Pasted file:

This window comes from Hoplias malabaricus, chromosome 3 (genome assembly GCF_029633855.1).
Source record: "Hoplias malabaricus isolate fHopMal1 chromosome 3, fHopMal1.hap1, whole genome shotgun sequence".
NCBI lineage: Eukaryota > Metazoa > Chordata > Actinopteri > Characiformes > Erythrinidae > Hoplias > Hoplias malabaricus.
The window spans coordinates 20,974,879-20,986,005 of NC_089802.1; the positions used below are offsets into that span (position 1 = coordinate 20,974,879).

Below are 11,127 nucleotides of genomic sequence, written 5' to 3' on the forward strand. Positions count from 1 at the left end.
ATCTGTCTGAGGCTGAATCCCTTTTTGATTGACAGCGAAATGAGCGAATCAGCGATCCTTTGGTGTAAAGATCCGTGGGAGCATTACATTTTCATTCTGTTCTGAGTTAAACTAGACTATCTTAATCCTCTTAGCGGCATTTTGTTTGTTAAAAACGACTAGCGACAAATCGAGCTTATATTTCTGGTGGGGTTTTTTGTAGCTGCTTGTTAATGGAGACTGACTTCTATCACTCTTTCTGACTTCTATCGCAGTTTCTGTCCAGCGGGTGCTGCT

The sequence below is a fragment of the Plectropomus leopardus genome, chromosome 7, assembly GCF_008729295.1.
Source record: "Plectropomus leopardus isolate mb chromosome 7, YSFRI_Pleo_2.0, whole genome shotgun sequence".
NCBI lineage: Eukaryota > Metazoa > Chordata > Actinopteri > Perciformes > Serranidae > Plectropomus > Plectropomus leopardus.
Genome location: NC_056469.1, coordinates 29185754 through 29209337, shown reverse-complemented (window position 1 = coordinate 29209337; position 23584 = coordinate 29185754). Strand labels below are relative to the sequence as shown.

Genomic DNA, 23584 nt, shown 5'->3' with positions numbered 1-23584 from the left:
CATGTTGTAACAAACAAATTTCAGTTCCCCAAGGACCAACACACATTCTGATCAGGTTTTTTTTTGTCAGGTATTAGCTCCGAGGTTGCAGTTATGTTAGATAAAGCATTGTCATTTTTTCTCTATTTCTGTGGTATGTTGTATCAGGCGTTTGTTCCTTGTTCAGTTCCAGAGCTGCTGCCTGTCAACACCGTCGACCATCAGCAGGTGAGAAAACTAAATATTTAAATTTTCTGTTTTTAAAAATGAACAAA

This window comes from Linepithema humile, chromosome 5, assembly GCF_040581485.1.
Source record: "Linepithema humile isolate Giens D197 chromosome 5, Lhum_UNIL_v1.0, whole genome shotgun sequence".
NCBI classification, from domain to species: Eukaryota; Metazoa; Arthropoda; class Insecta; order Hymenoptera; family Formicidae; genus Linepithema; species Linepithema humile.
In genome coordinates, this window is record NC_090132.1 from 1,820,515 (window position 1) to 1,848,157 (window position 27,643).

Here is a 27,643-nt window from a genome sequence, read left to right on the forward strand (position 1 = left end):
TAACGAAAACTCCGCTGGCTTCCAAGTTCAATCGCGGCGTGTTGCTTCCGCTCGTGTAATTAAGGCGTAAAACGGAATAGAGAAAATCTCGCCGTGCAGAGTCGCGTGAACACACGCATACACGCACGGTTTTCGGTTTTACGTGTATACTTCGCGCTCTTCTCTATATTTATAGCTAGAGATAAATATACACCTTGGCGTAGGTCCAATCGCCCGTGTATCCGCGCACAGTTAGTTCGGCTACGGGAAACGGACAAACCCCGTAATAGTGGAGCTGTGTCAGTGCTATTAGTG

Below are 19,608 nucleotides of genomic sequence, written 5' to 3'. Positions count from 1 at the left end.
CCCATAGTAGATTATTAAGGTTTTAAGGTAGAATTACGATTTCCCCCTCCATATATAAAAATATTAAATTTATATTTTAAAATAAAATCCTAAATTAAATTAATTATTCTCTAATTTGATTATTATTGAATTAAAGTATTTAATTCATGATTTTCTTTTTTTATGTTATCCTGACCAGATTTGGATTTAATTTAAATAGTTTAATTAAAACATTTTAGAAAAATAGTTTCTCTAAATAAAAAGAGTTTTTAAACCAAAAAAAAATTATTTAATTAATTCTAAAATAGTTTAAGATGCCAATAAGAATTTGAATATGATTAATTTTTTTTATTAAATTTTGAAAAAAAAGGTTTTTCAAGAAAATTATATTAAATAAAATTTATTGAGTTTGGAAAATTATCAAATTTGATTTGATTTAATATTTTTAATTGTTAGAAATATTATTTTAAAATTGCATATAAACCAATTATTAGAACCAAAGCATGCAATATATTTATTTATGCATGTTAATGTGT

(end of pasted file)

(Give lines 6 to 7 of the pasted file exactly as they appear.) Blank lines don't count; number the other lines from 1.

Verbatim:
ATCTGTCTGAGGCTGAATCCCTTTTTGATTGACAGCGAAATGAGCGAATCAGCGATCCTTTGGTGTAAAGATCCGTGGGAGCATTACATTTTCATTCTGTTCTGAGTTAAACTAGACTATCTTAATCCTCTTAGCGGCATTTTGTTTGTTAAAAACGACTAGCGACAAATCGAGCTTATATTTCTGGTGGGGTTTTTTGTAGCTGCTTGTTAATGGAGACTGACTTCTATCACTCTTTCTGACTTCTATCGCAGTTTCTGTCCAGCGGGTGCTGCT

The sequence below is a fragment of the Plectropomus leopardus genome, chromosome 7, assembly GCF_008729295.1.